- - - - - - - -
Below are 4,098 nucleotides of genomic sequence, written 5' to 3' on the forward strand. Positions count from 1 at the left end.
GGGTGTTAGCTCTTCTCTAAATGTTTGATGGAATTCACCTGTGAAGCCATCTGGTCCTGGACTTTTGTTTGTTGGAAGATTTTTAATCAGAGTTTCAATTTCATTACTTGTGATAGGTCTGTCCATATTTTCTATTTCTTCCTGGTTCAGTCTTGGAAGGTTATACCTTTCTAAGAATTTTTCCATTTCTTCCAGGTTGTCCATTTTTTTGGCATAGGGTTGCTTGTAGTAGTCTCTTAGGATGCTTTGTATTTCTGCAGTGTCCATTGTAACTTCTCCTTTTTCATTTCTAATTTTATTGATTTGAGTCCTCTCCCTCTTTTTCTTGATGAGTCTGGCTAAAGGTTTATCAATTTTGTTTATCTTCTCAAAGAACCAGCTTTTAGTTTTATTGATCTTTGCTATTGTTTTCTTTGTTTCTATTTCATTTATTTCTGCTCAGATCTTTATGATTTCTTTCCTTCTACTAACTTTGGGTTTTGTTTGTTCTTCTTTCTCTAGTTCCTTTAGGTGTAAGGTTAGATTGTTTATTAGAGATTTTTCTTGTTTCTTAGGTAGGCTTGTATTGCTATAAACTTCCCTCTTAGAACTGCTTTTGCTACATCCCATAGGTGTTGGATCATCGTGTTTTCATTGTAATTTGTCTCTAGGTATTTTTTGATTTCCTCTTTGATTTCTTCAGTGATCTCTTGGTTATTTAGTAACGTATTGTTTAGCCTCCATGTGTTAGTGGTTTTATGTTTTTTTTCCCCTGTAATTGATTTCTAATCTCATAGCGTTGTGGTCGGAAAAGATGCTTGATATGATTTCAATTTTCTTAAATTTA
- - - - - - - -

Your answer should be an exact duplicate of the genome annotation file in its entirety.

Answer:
Below are 4,098 nucleotides of genomic sequence, written 5' to 3' on the forward strand. Positions count from 1 at the left end.
GGGTGTTAGCTCTTCTCTAAATGTTTGATGGAATTCACCTGTGAAGCCATCTGGTCCTGGACTTTTGTTTGTTGGAAGATTTTTAATCAGAGTTTCAATTTCATTACTTGTGATAGGTCTGTCCATATTTTCTATTTCTTCCTGGTTCAGTCTTGGAAGGTTATACCTTTCTAAGAATTTTTCCATTTCTTCCAGGTTGTCCATTTTTTTGGCATAGGGTTGCTTGTAGTAGTCTCTTAGGATGCTTTGTATTTCTGCAGTGTCCATTGTAACTTCTCCTTTTTCATTTCTAATTTTATTGATTTGAGTCCTCTCCCTCTTTTTCTTGATGAGTCTGGCTAAAGGTTTATCAATTTTGTTTATCTTCTCAAAGAACCAGCTTTTAGTTTTATTGATCTTTGCTATTGTTTTCTTTGTTTCTATTTCATTTATTTCTGCTCAGATCTTTATGATTTCTTTCCTTCTACTAACTTTGGGTTTTGTTTGTTCTTCTTTCTCTAGTTCCTTTAGGTGTAAGGTTAGATTGTTTATTAGAGATTTTTCTTGTTTCTTAGGTAGGCTTGTATTGCTATAAACTTCCCTCTTAGAACTGCTTTTGCTACATCCCATAGGTGTTGGATCATCGTGTTTTCATTGTAATTTGTCTCTAGGTATTTTTTGATTTCCTCTTTGATTTCTTCAGTGATCTCTTGGTTATTTAGTAACGTATTGTTTAGCCTCCATGTGTTAGTGGTTTTATGTTTTTTTTCCCCTGTAATTGATTTCTAATCTCATAGCGTTGTGGTCGGAAAAGATGCTTGATATGATTTCAATTTTCTTAAATTTA